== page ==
American Apparel Finds Buyer, Files For Second Bankruptcy In 13 Months

American Apparel has filed for Chapter 11 bankruptcy for the second time in 13 months, the latest step in the retailer’s downward spiral after a failed turnaround attempt that led to the resignation of CEO Paula Schneider.

The filing comes less than a week after the beleaguered brand put all 13 of its UK stores in the administration of a third-party official. American Apparel filed its first bankruptcy in October 2015 following years of revenue losses and a drawn-out legal battle with its ousted CEO Dov Charney. American Apparel then emerged from bankruptcy in February under the ownership of a group of former bondholders led by hedge fund Monarch Alternative Capital LP, with the company’s Board of Directors rejecting a $300 million buyout proposal from an investment firm backing Charney.

American Apparel has managed to find a buyer for some of its non-store assets after exploring sale options since the summer. Canadian apparel manufacturer Gildan Activewear said it agreed to buy intellectual property rights related to the American Apparel brand and certain assets for approximately $66 million in cash.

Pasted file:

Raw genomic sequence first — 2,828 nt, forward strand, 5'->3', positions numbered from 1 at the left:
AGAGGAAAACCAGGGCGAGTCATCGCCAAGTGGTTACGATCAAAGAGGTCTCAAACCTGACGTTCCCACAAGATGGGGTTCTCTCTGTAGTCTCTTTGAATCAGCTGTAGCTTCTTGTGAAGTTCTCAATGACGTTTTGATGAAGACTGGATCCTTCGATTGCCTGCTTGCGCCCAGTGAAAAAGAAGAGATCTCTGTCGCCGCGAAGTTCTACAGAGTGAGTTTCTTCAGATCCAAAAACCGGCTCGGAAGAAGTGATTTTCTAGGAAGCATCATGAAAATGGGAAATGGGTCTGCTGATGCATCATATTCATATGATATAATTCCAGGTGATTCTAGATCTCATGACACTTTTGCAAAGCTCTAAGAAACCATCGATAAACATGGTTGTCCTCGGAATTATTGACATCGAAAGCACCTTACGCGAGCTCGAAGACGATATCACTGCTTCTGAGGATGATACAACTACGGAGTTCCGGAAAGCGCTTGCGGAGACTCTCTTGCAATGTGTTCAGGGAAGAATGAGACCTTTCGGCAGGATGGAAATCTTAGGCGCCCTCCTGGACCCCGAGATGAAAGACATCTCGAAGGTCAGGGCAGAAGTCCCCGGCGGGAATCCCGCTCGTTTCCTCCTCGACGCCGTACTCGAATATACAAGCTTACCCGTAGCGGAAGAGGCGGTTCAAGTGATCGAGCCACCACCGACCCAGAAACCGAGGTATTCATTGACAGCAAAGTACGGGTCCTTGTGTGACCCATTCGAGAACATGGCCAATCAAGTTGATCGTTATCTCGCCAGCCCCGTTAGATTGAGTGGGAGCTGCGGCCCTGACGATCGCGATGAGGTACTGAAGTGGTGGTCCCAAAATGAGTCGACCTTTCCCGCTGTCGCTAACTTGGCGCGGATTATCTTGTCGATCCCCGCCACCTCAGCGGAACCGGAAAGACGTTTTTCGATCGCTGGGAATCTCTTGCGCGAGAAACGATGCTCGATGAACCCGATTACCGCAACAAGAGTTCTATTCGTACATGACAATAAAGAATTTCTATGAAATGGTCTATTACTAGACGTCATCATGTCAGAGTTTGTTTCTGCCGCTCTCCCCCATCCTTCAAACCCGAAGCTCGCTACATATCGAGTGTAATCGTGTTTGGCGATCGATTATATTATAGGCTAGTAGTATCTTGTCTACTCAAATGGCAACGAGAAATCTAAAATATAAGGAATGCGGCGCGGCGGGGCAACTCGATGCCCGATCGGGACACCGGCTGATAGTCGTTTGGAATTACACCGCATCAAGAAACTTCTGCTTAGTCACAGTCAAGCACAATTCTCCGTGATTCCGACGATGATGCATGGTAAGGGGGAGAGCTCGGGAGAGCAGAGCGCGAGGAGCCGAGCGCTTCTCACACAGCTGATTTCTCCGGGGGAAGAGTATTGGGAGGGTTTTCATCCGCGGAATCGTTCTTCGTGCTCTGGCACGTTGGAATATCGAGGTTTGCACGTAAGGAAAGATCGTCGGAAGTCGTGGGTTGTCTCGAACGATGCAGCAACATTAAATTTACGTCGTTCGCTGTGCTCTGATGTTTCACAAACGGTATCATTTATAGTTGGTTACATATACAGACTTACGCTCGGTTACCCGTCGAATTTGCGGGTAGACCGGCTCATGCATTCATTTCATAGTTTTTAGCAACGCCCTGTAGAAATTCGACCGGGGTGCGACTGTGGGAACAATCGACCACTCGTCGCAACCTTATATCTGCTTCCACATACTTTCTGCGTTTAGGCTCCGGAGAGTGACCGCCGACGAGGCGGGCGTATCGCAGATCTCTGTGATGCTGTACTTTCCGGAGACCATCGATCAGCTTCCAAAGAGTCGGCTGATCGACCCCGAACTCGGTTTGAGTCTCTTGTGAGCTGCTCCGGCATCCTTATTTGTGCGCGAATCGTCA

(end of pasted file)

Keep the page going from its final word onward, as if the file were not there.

The bankruptcy filing allows American Apparel to hold an auction for its assets and business under which Gildan’s proposed acquisition would constitute the initial bid. Gildan has no plans to purchase any retail store assets, the company said in a statement.

Throughout the sale process, American Apparel will run its business as usual in the U.S. and the proceedings are expected to have no noticeable effect on day-to-day operations, said Bradley Scher, Chairman of American Apparel, in a letter to employees.

While much of the negative publicity for the brand stemmed from its controversial advertising and Charney’s alleged sexual misconduct, American Apparel’s financial difficulties have been the biggest barrier to successfully implementation of any turnaround plan. Despite the company not making an annual profit since 2009 and displaying a complete inability to establish a cost-effective manufacturing and supply chain strategy, the retailer remains insistent that all factories must remain in the U.S. to continue its “Made in America” message.

With American Apparel’s manufacturing plant located in California, the company has considered moving its operations out of California when its lease runs out in 2019. California’s minimum wage is set to rise to $15 per hour by 2020, which is more than double that of the $7.25/hour in rumored destinations such as Tennessee, North Carolina and South Carolina.

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